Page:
- The Washington Times - Monday, September 16, 2002

A priest recently defrocked by the Episcopal bishop of Pennsylvania is defying his bishop by remaining in his Philadelphia parish.
On Sept. 5, the Rev. David Moyer, 52, rector of Church of the Good Shepherd in the Philadelphia suburb of Rosemont, was deposed or defrocked by the Rt. Rev. Charles E. Bennison Jr. for not allowing Bishop Bennison to visit the parish, as is his right under canon law.
Meanwhile, Mr. Moyer's assistant, the Rev. Garrin Dickinson, had his license to officiate in the Diocese of Pennsylvania withdrawn, which left the church down two clergymen.
However, both men are staying put because a group of bishops, including the Archbishop of Canterbury, committed the unprecedented action of siding with a priest against a bishop wishing to depose him.
Archbishop of Canterbury George Carey, the worldwide head of the Anglican Communion, of which the U.S. Episcopal Church is part, recently said he would not recognize Bishop Bennison's actions. His action was unusual because the power of individual bishops is sacrosanct in the Episcopal Church.
Then Mr. Moyer was offered a license from the Most Rev. Rowan Williams, who is to succeed Archbishop Carey next month. No Episcopal priest can function in a diocese without a license from its bishop.
"All I know of him suggests that he is not guilty of any moral or doctrinal delinquency, and is respected as a priest of disciplined life, personal spirituality and great teaching capacity," Archbishop Williams said Sept. 9.
The situation provoked widespread comment in the British press. As Mr. Moyer preached yesterday at his parish, the diocese mulled over ways to react. In a similar case in a parish in Acokeek in Prince George's County, it took the Episcopal Diocese of Washington five months and hundreds of thousands of dollars in court costs to evict a conservative priest who likewise refused to leave his parish.
But the 70,000-member Pennsylvania diocese, whose members are split over the matter, may find it impossible to remove Mr. Moyer.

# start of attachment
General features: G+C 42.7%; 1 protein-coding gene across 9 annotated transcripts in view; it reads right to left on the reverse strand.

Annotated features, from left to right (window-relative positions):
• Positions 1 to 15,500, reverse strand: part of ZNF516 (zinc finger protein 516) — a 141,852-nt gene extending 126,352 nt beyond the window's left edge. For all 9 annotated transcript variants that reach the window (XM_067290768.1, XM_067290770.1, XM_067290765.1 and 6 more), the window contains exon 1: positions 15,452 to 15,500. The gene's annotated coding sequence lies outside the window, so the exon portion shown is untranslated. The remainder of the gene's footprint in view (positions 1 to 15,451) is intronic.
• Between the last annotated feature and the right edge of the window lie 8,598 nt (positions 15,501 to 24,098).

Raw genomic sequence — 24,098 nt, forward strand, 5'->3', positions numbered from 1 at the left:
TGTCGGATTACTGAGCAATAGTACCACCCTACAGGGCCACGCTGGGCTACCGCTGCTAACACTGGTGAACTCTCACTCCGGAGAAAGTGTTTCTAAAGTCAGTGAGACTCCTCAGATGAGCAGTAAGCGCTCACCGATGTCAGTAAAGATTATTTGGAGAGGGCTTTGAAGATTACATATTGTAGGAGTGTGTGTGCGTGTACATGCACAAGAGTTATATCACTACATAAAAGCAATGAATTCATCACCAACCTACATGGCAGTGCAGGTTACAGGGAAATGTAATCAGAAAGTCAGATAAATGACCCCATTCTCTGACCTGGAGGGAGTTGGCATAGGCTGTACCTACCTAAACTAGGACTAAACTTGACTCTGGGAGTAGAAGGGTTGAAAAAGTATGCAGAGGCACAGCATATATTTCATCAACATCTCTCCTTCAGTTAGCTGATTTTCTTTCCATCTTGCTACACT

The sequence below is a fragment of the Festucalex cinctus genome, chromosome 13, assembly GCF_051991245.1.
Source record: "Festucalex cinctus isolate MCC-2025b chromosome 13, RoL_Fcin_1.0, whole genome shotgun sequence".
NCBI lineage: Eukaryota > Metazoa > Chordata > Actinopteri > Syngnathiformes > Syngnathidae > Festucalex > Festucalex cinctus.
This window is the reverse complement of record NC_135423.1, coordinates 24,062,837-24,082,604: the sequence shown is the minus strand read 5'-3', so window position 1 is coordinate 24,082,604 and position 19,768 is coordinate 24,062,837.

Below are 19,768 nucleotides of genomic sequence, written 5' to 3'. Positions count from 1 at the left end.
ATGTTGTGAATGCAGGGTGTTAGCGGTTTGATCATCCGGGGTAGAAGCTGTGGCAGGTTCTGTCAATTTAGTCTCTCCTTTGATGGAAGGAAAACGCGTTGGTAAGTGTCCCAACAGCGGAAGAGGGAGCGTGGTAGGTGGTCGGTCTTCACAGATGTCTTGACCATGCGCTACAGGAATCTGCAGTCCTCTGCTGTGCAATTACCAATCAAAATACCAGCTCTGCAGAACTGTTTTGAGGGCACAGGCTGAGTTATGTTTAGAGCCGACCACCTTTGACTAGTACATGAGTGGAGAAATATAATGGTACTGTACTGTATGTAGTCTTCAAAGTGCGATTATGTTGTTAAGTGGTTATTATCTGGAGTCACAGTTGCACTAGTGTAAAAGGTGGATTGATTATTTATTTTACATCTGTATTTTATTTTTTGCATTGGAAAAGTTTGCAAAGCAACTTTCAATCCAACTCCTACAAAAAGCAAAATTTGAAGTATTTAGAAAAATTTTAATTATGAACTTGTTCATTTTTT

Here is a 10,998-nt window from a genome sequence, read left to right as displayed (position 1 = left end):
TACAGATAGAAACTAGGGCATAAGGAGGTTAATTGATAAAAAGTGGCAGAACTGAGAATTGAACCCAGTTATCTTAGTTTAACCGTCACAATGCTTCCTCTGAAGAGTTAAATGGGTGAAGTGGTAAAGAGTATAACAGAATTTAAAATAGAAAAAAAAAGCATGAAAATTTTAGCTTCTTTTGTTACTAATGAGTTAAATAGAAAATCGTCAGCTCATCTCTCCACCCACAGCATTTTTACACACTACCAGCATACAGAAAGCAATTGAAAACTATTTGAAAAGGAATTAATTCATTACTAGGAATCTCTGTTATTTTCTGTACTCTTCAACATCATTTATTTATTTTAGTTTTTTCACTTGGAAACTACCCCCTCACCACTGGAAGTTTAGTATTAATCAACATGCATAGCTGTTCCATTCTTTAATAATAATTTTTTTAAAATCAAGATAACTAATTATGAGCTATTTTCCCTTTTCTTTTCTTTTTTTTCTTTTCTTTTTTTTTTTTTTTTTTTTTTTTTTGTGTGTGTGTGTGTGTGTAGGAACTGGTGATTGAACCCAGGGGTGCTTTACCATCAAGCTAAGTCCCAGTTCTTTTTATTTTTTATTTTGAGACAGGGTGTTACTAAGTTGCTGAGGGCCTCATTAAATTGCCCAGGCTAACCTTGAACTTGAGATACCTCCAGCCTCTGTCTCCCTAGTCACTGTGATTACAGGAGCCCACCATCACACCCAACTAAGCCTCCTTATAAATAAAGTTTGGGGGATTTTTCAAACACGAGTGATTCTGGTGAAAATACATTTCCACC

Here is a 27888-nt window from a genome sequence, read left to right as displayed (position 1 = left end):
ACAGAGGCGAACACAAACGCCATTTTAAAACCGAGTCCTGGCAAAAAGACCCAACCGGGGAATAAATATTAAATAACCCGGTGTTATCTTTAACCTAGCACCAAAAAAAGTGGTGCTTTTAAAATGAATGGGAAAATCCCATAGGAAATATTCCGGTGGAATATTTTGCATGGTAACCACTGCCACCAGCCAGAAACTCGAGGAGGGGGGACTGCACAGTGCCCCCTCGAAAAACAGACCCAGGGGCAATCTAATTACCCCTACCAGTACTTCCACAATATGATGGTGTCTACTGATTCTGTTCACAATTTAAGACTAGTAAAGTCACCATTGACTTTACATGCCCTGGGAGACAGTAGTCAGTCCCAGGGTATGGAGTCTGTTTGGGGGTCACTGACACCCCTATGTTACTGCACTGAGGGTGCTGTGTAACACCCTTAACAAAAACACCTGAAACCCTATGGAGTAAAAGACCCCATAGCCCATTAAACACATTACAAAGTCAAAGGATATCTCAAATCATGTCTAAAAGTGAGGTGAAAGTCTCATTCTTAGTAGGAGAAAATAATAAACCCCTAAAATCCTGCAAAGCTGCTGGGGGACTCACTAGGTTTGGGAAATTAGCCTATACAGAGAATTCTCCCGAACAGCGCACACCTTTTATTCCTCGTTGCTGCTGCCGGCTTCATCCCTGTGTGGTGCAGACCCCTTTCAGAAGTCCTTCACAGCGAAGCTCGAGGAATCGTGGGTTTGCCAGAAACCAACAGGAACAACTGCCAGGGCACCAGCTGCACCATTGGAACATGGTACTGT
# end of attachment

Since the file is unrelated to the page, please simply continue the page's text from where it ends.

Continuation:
In March, Mr. Moyer was "inhibited," an ecclesiastical punishment forbidding a priest to conduct ministerial functions for six months, by his bishop. He also was charged with violating canon law because he refused to allow the bishop to preach or celebrate Communion in his church of Bishop Bennison's liberal theology and approval of homosexual ordination. The precise charge was "abandoning the communion" of the 2.3-million-member Episcopal Church.
Mr. Moyer was informed by fax the afternoon of Sept. 5 that he was "deposed" from the Episcopal Church, but within minutes, the Diocese of Pittsburgh had transferred him to its jurisdiction. The Anglican Diocese of Central Africa was also willing to license him.
"I knew men were working behind the scenes on my behalf, but you don't believe it until you see it," Mr. Moyer said. "It's a new day in the Episcopal Church. I was inhibited with the misuse of canon law. That is what outraged people."
Pittsburgh Bishop Robert Duncan, a conservative who has opposed Bishop Bennison openly, invited Mr. Moyer to his see, Trinity Episcopal Cathedral in Pittsburgh, to celebrate Communion on Sept. 6.
"How much power shall bishops have?" Bishop Duncan preached. "Are they monarchs or mediators? Can they at will redefine what has always been believed or who may presently be included? My actions related to the defense of David Moyer speak to these questions. By challenging the action of my brother bishop, Charles Bennison of Pennsylvania, I am hoping to bring these questions to debate within the American House of Bishops," when it meets later this month.
"Bishop Duncan is concerned it's a dangerous interpretation of canon law that any bishop has the power to say you've 'abandoned the communion' before determining what that means," said Diocese of Pittsburgh spokeswoman Ronda Carman.
A Diocese of Pennsylvania spokeswoman said the diocese has yet to comment on the events. According to canon law, both Mr. Moyer and Mr. Dickinson may operate in the Pennsylvania diocese for 60 days without a license. After that, the bishop would have to either try them in ecclesiastical court or, as in the case of Acokeek, sue them in civil court.
"They don't know what to do," Mr. Moyer says. "They have caused confusion, and they are confused by the confusion they have caused. We view it that I was illegally thrown out of the Episcopal Church by Charles Bennison."

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